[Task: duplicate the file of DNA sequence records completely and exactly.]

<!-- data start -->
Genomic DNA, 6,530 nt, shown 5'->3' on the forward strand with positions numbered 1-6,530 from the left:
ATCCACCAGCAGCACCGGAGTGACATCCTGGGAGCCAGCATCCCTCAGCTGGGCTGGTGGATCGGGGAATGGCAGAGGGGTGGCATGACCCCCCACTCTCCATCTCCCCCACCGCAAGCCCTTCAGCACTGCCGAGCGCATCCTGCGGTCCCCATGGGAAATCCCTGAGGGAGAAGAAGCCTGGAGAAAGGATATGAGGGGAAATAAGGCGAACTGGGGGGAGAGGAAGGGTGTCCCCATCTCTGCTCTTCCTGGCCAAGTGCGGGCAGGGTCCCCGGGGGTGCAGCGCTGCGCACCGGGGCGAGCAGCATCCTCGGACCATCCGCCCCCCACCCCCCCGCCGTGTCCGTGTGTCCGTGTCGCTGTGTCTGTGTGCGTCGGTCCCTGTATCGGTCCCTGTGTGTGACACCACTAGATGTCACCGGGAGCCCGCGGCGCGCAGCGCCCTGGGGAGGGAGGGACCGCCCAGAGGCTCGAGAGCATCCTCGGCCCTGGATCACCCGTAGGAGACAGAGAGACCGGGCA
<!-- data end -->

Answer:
Genomic DNA, 6,530 nt, shown 5'->3' on the forward strand with positions numbered 1-6,530 from the left:
ATCCACCAGCAGCACCGGAGTGACATCCTGGGAGCCAGCATCCCTCAGCTGGGCTGGTGGATCGGGGAATGGCAGAGGGGTGGCATGACCCCCCACTCTCCATCTCCCCCACCGCAAGCCCTTCAGCACTGCCGAGCGCATCCTGCGGTCCCCATGGGAAATCCCTGAGGGAGAAGAAGCCTGGAGAAAGGATATGAGGGGAAATAAGGCGAACTGGGGGGAGAGGAAGGGTGTCCCCATCTCTGCTCTTCCTGGCCAAGTGCGGGCAGGGTCCCCGGGGGTGCAGCGCTGCGCACCGGGGCGAGCAGCATCCTCGGACCATCCGCCCCCCACCCCCCCGCCGTGTCCGTGTGTCCGTGTCGCTGTGTCTGTGTGCGTCGGTCCCTGTATCGGTCCCTGTGTGTGACACCACTAGATGTCACCGGGAGCCCGCGGCGCGCAGCGCCCTGGGGAGGGAGGGACCGCCCAGAGGCTCGAGAGCATCCTCGGCCCTGGATCACCCGTAGGAGACAGAGAGACCGGGCA